p 46 (17 June–2 June) (Expenses on the principal day)
In primis ad exequias anno precedente
⸢xv d. ob.⸣ Et pro j quarterio ij
frumenti viij s.
<.> iiij d. Et
⸢ x d.⸣ & pistura inde xvj d. Et pro vj
seruisie viij s.
‸⸢viij d.⸣ & ij kilderkins
potus iiij d. Et pro xxvij
aucis iiij s. Et pro Auenis
vj bushels ij s. Et pro ij vitulis iiij s. Et
pro ij multonis vj s. Et pro iiij porcellis ij
s. j d. Et pro iiij dossenis pullorum gallorum
iij s. vj d. ob. Et pro CC Ouis x d. Et pro butiro iiij d. Et
pro lacte & quacco (blank) xiiij d. Et pro melle iiii d. Et
pro speciebus iij s. vj d. Et pro sale & Otemele ij d. Et pro aceto & vergeous iiij d. Et stipendio
Nicholai manger iij s.
iiij d. Et stipendio
Coci ij s. Et
Turneres xij d.
Et pro ffocali xvj d.
Summa lv s. x d. ob.
p 46 (28 May 1480–17 June 1481) (Expenses on the principal day)
First for the obsequies in the preceding year, 15 1/2d; and for one quarter (and) two bushels of grain, 8s 4d; and for milling and baking thereof, 16d; and for six dozen (and) two kilderkins of ale, 8s 8d; and two kilderkins of drink, 4d; and for twenty-six geese, 4s; and for oats, one quarter, 2s; and for two calves, 4s; and for two sheep, 6s; and for four piglets, 2s 1d; and for four dozen chicken pullets, 3s 6 1/2d; and for 200 eggs, 10d; and for butter, 4d; and for milk and cream (blank), 14d; and for honey, 4d; and for spices, 3s 6d; and for salt and oatmeal, 2d; and for vinegar and verjuice, 4d; and Nicholas Maunger's stipend, 3s 4d; and the cook's stipend, 2s; and paid to swillers and turners, 12d; and for fuel, 16d.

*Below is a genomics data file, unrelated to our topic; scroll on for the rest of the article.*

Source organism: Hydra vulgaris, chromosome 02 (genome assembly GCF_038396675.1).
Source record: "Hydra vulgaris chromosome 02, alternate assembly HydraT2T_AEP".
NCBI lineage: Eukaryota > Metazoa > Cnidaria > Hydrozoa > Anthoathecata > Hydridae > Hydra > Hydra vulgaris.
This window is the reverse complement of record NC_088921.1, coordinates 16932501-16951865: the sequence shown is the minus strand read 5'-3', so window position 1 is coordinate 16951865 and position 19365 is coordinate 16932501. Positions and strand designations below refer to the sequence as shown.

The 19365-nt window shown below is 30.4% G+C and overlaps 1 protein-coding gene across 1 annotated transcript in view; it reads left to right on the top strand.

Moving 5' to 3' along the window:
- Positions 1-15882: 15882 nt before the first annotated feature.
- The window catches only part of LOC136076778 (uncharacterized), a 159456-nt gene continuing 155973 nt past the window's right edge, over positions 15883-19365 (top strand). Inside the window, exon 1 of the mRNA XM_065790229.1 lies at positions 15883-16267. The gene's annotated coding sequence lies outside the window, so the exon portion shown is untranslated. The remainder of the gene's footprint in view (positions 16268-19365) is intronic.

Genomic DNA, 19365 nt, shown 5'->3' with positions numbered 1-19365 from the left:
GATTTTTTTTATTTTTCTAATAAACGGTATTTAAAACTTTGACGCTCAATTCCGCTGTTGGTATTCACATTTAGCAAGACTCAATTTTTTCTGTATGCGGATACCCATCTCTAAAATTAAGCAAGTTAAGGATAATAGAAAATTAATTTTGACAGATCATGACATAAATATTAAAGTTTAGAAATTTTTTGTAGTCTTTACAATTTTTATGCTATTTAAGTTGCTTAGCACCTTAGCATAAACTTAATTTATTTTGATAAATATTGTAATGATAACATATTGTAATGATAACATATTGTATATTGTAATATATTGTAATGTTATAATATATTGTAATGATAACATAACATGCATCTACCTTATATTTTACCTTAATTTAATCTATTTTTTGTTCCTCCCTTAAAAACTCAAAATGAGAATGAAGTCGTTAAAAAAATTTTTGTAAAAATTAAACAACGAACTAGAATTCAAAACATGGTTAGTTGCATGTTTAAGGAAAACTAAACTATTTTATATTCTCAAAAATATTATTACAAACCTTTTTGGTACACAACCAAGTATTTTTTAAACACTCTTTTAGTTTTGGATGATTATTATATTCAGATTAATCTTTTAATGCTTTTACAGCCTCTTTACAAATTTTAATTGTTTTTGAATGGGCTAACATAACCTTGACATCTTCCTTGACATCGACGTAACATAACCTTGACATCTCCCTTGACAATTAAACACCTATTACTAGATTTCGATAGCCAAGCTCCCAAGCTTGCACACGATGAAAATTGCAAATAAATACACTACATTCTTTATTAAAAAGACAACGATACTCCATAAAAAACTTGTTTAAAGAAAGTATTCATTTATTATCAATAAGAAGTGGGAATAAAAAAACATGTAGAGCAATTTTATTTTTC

In total 55s 10 1/2d
Record title: Holy Trinity Guild Accounts
Repository: Wisbech and Fenland Museum
Shelfmark: Guild of the Holy Trinity in Wisbech 1379–1547 & Corporation Records 1564–1566
Repository location: Wisbech
The guild of the Holy Trinity of Wisbech was one of three guilds with a presence in the village of Leverington; the other two were the guilds of St Mary and of St John. Holy Trinity was the largest and most important of the guilds, with a consistent membership of fifty-six to sixty-seven members, both men and women; it first appears in accounts in 1379, but entries there indicate it had existed for some time prior (VCH: Cambridgeshire, vol 4, pp 186–97, British History Online, https://www.british-history.ac.uk/vch/cambs/vol4/pp186-197). Holy Trinity was incorporated in 1453; after its dissolution in 1566, the guild's estates were taken over by the Corporation and thus preserved (VCH: Cambridgeshire, vol 4, pp 255-6, British History Online, https://www.british-history.ac.uk/vch/cambs/vol4/pp255-256). Records of the guildhall begin in 1423, but it is likely that it was in existence before then; its site cannot be definitively identified (VCH: Cambridgeshire, vol 4, pp 255–6, British History Online, https://www.british-history.ac.uk/vch/cambs/vol4/pp255-256). As Frederic Gardiner observes, 'the Trinity Guild is believed to have met in a primitive building, with thatched roof, supposed to have stood on the site of the present Grammar School, but its locality is not known with certainty' (Frederic John Gardiner, History of Wisbech and Neighbourhood, During the Fifty Years – 1848–1898 (London, 1898), 90–1).
1379–1547, 1564–6; Latin and English; paper; iv + 139 + i; 414 mm x 301 mm; 18th-c. pagination; leaves extensively reconstructed, mounted into paper frames with some gauze reinforcement; late 18th-c. marbled paper binding with leather spine and front label and corner reinforcements, title on spine: 'Guld of Holy Trinity Wisbech 1379 – Annis Multis Intermissis – 1547, Records of the Corporation 1564 – 1566.'